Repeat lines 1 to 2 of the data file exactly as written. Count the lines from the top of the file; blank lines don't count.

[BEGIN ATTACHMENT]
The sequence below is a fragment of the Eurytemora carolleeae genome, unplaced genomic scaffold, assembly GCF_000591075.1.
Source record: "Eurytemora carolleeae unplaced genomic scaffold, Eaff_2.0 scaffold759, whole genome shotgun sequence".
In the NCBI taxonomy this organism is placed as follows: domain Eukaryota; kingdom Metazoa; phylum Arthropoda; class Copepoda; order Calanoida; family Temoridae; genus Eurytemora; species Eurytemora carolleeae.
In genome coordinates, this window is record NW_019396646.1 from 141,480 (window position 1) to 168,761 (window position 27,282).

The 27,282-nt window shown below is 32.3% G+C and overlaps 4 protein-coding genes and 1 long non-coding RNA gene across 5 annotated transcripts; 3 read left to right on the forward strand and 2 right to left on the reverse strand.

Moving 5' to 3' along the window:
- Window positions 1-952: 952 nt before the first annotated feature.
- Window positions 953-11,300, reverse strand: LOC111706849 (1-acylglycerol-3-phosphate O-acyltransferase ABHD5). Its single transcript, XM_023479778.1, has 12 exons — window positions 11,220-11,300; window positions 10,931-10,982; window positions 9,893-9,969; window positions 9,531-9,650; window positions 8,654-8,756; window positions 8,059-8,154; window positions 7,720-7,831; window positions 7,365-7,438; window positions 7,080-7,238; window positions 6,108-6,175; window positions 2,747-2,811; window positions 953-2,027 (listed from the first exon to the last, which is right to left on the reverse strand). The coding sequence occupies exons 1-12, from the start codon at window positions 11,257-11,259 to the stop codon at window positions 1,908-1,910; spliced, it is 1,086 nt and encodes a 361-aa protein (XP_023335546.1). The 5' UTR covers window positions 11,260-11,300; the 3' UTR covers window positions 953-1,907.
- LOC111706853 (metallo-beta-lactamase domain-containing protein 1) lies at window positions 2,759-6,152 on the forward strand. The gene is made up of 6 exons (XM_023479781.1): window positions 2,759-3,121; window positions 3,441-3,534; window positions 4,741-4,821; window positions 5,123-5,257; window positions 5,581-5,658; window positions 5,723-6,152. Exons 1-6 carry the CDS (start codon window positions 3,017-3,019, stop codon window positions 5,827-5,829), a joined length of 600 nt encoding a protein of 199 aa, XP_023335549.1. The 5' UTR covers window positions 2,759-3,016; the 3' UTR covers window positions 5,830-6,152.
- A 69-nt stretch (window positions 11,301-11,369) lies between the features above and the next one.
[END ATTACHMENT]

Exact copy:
The sequence below is a fragment of the Eurytemora carolleeae genome, unplaced genomic scaffold, assembly GCF_000591075.1.
Source record: "Eurytemora carolleeae unplaced genomic scaffold, Eaff_2.0 scaffold759, whole genome shotgun sequence".